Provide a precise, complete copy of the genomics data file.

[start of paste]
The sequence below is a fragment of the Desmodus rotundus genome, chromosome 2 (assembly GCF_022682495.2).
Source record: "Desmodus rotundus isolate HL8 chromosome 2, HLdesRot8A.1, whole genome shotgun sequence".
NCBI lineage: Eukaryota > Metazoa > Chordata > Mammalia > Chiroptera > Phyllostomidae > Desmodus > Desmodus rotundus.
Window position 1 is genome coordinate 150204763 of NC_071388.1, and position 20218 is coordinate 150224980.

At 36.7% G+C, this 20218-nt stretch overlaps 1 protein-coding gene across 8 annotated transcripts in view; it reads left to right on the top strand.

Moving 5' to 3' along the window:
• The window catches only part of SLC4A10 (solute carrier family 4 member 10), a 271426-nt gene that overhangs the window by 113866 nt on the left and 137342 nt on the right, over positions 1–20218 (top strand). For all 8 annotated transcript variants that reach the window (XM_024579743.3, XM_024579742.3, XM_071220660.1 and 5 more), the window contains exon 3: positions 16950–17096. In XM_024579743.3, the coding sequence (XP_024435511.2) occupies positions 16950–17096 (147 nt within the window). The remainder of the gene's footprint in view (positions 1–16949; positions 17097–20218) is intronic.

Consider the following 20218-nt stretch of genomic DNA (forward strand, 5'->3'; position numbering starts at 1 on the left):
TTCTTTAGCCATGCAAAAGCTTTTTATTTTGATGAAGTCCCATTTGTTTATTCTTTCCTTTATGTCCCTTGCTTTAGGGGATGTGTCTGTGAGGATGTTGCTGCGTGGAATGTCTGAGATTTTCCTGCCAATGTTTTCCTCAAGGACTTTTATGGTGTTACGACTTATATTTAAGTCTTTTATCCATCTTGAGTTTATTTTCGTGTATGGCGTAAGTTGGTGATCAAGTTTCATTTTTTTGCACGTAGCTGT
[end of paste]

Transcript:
The sequence below is a fragment of the Desmodus rotundus genome, chromosome 2 (assembly GCF_022682495.2).
Source record: "Desmodus rotundus isolate HL8 chromosome 2, HLdesRot8A.1, whole genome shotgun sequence".
NCBI lineage: Eukaryota > Metazoa > Chordata > Mammalia > Chiroptera > Phyllostomidae > Desmodus > Desmodus rotundus.
Window position 1 is genome coordinate 150204763 of NC_071388.1, and position 20218 is coordinate 150224980.

At 36.7% G+C, this 20218-nt stretch overlaps 1 protein-coding gene across 8 annotated transcripts in view; it reads left to right on the top strand.

Moving 5' to 3' along the window:
• The window catches only part of SLC4A10 (solute carrier family 4 member 10), a 271426-nt gene that overhangs the window by 113866 nt on the left and 137342 nt on the right, over positions 1–20218 (top strand). For all 8 annotated transcript variants that reach the window (XM_024579743.3, XM_024579742.3, XM_071220660.1 and 5 more), the window contains exon 3: positions 16950–17096. In XM_024579743.3, the coding sequence (XP_024435511.2) occupies positions 16950–17096 (147 nt within the window). The remainder of the gene's footprint in view (positions 1–16949; positions 17097–20218) is intronic.

Consider the following 20218-nt stretch of genomic DNA (forward strand, 5'->3'; position numbering starts at 1 on the left):
TTCTTTAGCCATGCAAAAGCTTTTTATTTTGATGAAGTCCCATTTGTTTATTCTTTCCTTTATGTCCCTTGCTTTAGGGGATGTGTCTGTGAGGATGTTGCTGCGTGGAATGTCTGAGATTTTCCTGCCAATGTTTTCCTCAAGGACTTTTATGGTGTTACGACTTATATTTAAGTCTTTTATCCATCTTGAGTTTATTTTCGTGTATGGCGTAAGTTGGTGATCAAGTTTCATTTTTTTGCACGTAGCTGT